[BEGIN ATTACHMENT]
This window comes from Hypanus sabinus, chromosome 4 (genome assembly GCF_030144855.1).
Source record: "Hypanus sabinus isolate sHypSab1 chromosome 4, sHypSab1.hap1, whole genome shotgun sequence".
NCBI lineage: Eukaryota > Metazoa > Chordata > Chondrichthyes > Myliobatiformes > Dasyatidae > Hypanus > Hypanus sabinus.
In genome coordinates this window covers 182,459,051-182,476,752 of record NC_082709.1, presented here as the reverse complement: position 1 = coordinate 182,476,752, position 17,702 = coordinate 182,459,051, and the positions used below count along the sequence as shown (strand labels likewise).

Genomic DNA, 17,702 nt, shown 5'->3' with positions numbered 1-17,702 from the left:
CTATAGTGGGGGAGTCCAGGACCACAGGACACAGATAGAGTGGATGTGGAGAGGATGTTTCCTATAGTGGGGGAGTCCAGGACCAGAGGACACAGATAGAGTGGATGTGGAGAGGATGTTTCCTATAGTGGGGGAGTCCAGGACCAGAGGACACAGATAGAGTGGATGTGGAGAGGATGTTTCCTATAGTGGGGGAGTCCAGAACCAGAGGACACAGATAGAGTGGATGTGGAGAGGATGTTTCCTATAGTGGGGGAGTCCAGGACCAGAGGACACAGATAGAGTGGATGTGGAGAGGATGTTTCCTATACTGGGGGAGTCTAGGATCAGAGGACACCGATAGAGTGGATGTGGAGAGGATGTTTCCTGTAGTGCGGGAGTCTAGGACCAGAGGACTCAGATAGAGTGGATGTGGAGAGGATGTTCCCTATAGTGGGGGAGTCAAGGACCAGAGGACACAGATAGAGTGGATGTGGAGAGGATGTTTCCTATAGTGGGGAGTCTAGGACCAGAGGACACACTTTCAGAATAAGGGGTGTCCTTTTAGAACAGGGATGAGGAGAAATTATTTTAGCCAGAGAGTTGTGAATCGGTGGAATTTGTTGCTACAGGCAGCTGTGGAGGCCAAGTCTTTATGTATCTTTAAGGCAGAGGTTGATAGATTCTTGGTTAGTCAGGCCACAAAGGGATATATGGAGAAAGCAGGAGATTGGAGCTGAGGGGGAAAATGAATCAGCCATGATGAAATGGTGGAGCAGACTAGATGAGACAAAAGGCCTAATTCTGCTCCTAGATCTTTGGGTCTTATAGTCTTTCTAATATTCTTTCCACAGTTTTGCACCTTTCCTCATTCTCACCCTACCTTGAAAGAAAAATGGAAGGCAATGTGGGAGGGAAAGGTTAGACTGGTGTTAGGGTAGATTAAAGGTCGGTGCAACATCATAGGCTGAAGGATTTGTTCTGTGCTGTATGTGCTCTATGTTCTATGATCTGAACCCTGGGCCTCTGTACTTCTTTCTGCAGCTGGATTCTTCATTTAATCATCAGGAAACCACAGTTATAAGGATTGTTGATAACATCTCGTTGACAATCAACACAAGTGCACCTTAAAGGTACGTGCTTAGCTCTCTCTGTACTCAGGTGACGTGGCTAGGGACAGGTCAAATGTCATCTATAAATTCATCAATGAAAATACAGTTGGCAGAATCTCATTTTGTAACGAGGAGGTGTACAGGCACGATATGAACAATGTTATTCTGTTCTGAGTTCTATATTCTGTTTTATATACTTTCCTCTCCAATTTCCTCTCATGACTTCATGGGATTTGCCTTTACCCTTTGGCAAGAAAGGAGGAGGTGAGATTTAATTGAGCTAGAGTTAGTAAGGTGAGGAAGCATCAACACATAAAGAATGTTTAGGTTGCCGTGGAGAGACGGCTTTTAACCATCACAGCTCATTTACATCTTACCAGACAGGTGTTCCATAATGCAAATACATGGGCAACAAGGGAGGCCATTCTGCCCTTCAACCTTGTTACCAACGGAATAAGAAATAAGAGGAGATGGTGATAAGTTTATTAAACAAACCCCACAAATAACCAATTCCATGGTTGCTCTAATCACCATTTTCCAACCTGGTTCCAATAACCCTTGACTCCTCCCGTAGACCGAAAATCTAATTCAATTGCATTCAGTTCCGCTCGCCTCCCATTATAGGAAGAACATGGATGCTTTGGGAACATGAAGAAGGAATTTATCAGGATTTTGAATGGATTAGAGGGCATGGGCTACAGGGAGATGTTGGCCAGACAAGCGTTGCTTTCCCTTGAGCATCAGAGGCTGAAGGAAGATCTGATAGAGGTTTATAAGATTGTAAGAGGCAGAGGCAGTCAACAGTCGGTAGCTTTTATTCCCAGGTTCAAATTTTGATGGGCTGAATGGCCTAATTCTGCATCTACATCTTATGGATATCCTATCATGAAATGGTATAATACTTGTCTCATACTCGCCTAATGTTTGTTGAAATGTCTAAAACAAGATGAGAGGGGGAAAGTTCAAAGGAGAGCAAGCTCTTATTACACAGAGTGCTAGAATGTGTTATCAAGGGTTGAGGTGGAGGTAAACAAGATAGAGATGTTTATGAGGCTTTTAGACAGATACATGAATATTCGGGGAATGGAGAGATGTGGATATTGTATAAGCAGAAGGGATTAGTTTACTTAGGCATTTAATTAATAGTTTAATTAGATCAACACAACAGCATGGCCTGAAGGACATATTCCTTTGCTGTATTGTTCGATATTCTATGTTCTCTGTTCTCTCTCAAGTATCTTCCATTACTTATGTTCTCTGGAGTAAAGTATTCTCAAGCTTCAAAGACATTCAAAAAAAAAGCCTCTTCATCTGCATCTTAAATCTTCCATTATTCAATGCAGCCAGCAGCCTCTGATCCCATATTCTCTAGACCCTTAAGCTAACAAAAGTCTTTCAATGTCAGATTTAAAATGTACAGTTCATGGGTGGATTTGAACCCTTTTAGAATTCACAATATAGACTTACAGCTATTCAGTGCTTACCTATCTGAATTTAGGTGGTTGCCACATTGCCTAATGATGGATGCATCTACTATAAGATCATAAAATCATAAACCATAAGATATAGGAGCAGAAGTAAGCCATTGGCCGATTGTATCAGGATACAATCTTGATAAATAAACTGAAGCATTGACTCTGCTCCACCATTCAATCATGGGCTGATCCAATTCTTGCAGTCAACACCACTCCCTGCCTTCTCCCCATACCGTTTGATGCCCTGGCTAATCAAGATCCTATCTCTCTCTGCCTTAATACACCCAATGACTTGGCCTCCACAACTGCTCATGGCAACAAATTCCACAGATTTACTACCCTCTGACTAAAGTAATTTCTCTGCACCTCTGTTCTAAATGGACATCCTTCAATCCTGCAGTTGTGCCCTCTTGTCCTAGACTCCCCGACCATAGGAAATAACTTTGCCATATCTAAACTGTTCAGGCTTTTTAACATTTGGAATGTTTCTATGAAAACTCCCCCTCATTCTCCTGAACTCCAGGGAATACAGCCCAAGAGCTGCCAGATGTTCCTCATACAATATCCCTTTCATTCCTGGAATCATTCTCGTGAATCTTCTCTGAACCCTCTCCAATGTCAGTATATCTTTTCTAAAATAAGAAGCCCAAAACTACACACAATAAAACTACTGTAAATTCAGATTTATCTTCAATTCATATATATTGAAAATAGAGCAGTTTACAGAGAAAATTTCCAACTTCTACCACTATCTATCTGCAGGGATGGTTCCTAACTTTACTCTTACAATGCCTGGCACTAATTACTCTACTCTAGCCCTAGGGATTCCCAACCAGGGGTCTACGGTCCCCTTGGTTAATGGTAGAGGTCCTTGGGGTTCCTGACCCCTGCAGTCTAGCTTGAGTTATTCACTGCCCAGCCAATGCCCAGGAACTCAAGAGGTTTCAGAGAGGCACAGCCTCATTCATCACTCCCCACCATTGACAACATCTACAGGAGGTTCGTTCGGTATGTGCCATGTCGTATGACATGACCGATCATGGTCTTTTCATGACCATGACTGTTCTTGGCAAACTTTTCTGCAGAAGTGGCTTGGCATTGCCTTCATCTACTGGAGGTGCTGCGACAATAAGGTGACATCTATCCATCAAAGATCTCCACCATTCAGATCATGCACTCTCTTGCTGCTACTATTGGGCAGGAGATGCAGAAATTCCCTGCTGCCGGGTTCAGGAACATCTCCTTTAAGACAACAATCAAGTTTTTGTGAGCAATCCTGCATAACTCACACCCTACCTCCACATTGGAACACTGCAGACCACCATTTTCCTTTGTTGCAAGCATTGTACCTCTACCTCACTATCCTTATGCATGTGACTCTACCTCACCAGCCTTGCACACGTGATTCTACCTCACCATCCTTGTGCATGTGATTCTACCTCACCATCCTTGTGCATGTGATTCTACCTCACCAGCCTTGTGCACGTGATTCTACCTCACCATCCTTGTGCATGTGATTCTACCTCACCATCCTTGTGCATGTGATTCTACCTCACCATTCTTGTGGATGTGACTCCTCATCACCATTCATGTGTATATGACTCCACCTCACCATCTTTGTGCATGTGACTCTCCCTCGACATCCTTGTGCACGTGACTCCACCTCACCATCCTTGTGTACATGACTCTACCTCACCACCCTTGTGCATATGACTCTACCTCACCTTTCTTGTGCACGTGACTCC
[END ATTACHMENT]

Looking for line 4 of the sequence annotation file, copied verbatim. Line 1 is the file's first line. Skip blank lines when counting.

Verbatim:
In genome coordinates this window covers 182,459,051-182,476,752 of record NC_082709.1, presented here as the reverse complement: position 1 = coordinate 182,476,752, position 17,702 = coordinate 182,459,051, and the positions used below count along the sequence as shown (strand labels likewise).